In contrast, separate property, or property belonging only to one spouse, is not subject to equitable distribution in a divorce in New York. Such properties and assets will be granted to the individual to whom they belong.
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Divorce Laws In New York: What You Need To Know
In New York, a marriage can end through an annulment, legal separation or a divorce. New York has been a no-fault state since 2010, meaning that a couple only need cite that a marriage is irretrievably broken to end a marriage.
However, a spouse can also cite one of several at-fault reasons as well, such as cruelty, adultery, or a spouses incarceration. This is sometimes done to gain more favorable terms during a settlement.
As an equitable distribution state, the courts will attempt to distribute assets in a marriage in a fair and equitable way, but this does not necessarily mean that the split will be 50-50.
There are several rules governing the division of assets that can impact the final outcome in many possible ways. Here are some of the other common legal questions and major issues that come up during a divorce in New York:
A Valuation Date Of Marital Property
Before the court can determine a value for each asset, it must first establish which date should be used to set value. Under DRL 236 B the court is free to use any date between the commencement date of the matrimonial action to the date of trial. Each asset may have a different date to set value.
The general rule for setting a valuation date is the passive/active approach. Assets which appreciate passively through market forces are often valued at the date of trial, while assets which appreciate actively through contribution of the parties are often valued at the date of the commencement of the action. Needless to say that when the value of an asset fluctuates greatly, the date of valuation can become a highly contested issue.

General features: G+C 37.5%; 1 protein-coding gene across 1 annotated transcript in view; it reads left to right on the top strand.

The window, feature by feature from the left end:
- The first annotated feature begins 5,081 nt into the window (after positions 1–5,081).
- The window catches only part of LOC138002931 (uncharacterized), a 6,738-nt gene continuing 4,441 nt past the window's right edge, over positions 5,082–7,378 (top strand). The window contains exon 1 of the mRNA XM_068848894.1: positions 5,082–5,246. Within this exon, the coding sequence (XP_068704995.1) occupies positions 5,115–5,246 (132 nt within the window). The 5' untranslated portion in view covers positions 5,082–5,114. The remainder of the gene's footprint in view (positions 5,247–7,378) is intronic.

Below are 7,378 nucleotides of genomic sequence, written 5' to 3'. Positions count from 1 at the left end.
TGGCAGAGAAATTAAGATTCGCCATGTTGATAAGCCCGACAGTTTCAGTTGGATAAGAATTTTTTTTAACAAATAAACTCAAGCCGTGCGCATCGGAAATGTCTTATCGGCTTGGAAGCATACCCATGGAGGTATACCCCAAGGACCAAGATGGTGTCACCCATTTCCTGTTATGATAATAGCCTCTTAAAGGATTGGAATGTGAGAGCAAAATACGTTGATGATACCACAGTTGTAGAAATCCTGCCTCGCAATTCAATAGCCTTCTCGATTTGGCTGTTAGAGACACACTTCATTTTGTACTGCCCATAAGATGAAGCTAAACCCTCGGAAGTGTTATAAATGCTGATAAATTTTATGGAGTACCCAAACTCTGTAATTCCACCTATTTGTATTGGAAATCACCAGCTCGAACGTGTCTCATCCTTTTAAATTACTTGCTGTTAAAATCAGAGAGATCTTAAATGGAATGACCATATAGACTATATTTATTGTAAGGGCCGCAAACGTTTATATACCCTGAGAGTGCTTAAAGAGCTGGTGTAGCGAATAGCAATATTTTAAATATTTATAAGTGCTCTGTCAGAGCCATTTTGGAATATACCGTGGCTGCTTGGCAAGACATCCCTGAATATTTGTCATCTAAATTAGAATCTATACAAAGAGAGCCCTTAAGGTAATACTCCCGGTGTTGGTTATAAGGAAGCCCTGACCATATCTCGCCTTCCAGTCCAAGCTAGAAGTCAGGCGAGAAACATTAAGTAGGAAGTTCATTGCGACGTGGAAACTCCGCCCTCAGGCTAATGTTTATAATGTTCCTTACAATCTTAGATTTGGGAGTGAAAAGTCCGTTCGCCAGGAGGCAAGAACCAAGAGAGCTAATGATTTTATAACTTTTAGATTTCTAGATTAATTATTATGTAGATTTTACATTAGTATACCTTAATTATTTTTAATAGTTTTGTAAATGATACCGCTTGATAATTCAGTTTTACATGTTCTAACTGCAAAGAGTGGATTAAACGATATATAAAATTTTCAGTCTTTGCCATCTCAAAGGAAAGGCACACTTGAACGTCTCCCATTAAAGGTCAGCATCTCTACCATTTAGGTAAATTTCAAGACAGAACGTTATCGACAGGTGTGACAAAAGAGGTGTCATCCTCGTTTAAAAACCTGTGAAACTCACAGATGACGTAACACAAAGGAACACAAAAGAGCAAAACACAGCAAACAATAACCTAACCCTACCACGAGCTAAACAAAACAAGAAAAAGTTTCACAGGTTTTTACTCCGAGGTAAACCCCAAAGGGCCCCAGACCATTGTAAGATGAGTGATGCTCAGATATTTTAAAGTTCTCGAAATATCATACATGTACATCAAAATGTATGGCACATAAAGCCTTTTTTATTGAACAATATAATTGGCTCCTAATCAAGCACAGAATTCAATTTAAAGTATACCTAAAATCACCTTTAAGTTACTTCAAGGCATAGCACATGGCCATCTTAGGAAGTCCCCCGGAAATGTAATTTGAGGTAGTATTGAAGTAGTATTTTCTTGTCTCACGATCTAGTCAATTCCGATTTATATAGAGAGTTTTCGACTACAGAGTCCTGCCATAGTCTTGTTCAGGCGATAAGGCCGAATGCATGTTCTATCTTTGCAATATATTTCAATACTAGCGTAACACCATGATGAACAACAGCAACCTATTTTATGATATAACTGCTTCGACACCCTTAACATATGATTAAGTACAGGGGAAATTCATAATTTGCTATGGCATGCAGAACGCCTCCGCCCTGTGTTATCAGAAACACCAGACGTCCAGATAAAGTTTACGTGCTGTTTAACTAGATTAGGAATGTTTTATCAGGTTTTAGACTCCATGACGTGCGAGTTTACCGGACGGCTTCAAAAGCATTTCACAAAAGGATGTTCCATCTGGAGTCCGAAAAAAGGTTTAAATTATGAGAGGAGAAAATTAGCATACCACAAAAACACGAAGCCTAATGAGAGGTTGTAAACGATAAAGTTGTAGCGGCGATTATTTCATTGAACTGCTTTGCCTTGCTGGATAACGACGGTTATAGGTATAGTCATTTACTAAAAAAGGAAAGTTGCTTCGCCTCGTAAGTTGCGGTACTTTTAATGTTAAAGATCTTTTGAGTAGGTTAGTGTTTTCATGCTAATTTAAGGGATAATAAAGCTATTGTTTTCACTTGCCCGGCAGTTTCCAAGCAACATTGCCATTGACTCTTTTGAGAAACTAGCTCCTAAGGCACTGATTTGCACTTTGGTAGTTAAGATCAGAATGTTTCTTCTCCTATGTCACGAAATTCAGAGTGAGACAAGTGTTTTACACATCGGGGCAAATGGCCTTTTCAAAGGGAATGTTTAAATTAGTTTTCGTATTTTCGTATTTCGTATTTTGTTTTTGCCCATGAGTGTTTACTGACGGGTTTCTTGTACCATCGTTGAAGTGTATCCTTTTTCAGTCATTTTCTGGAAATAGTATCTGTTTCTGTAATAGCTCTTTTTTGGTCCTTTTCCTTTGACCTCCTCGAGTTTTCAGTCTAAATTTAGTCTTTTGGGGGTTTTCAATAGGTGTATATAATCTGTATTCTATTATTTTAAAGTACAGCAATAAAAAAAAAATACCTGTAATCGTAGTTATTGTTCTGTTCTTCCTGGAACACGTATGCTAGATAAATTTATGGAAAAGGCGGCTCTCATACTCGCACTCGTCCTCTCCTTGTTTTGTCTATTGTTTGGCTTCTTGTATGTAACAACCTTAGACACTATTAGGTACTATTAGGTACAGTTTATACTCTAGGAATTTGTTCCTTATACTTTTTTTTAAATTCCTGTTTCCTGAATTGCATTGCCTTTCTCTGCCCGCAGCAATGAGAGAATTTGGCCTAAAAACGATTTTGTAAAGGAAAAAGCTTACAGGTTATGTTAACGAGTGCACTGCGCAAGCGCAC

It is possible to file a pre-trial motion which seeks to have the court set a valuation date, rather than have the issue of valuation dates determined at trial.
Appeals from non final orders such as the setting of valuation dates must not be taken lightly, as there are may procedural traps for the unwary which are beyond the scope of this article.
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Trusted Counsel For Complex Debt Division
When going through a divorce, the division of debts and property can be extremely confusing. This is especially true in situations involving marital debt orhigh net worth individuals.
When significant debts are involved, there are several things that need to be sorted out before thedivorce can be finalized.
Let our firm help you reach a favorable arrangement regarding the distribution of your marital debts
Factors Considered In Dividing Property
The types of property commonly divided at divorce are real property like the family home, personal property like jewelry, and intangible property like income, benefits and debts. The court treats debts the same as any other real, personal, or intangible property. Before dividing an asset or debt, the court will have to characterize it as either marital or separate and then assign ownership or responsibility for it based on a set of factors designed to give an equitable result.
Factors the court uses to determine a fair distribution of marital property include:
- each spouse’s income and property at the time of the marriage and at the time of the divorce
- the length of the marriage
- each spouse’s age, health, income, potential earnings or future financial circumstances and property